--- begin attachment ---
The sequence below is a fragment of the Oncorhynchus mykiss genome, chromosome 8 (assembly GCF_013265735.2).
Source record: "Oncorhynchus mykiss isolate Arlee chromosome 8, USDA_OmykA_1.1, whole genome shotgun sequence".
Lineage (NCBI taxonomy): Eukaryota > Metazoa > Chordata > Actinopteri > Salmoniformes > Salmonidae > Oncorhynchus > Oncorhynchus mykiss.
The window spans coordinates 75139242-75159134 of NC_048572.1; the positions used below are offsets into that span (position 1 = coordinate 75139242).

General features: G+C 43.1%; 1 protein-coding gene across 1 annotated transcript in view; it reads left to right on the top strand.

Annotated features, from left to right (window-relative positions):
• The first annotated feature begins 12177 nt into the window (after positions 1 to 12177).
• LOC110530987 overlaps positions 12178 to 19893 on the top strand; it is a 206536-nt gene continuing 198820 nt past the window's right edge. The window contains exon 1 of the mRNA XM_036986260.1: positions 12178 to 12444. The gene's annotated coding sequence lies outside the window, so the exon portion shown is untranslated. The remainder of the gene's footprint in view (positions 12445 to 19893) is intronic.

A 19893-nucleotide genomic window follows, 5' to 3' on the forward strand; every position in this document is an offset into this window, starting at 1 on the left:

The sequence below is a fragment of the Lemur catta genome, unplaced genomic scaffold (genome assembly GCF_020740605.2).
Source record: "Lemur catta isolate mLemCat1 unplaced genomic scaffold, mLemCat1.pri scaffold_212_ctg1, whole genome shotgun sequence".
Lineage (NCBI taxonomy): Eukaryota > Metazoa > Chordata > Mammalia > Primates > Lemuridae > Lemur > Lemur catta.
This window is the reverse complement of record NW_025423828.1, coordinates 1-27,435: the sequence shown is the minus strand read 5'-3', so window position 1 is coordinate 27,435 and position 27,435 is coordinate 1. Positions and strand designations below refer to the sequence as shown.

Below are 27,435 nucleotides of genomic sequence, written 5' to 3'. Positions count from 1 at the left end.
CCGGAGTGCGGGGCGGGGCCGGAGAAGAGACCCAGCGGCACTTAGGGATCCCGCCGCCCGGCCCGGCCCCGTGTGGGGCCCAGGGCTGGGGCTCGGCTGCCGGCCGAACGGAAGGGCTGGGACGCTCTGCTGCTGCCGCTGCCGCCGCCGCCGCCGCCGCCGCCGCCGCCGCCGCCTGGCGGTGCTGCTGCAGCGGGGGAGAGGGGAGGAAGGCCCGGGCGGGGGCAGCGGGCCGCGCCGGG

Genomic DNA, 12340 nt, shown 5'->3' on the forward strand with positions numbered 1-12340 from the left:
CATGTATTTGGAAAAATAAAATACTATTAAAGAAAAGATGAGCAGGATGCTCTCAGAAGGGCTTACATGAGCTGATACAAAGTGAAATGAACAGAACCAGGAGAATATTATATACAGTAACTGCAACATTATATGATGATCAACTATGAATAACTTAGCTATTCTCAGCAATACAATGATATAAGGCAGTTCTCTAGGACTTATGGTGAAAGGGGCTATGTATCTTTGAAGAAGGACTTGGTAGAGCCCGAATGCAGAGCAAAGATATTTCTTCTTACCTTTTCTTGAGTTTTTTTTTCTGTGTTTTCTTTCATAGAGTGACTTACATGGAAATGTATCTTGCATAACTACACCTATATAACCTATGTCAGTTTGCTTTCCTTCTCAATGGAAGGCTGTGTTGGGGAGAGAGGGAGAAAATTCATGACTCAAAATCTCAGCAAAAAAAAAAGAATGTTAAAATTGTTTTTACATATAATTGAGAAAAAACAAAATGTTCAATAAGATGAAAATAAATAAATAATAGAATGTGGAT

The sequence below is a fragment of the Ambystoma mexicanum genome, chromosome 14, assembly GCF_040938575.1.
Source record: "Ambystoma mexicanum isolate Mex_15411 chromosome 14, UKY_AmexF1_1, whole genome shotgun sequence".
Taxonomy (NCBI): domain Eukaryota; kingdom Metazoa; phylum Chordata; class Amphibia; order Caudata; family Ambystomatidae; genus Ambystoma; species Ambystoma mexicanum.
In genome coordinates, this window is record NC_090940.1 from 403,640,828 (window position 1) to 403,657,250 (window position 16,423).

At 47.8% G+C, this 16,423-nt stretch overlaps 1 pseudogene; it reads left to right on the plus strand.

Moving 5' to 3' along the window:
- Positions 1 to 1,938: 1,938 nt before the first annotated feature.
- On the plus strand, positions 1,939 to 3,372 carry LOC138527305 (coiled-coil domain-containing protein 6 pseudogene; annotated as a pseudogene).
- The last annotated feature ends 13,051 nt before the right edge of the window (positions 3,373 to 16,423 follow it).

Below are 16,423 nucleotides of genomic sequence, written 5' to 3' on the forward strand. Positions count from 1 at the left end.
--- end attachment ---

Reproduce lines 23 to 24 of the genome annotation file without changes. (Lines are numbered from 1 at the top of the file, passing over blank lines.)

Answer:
Moving 5' to 3' along the window:
- Positions 1 to 1,938: 1,938 nt before the first annotated feature.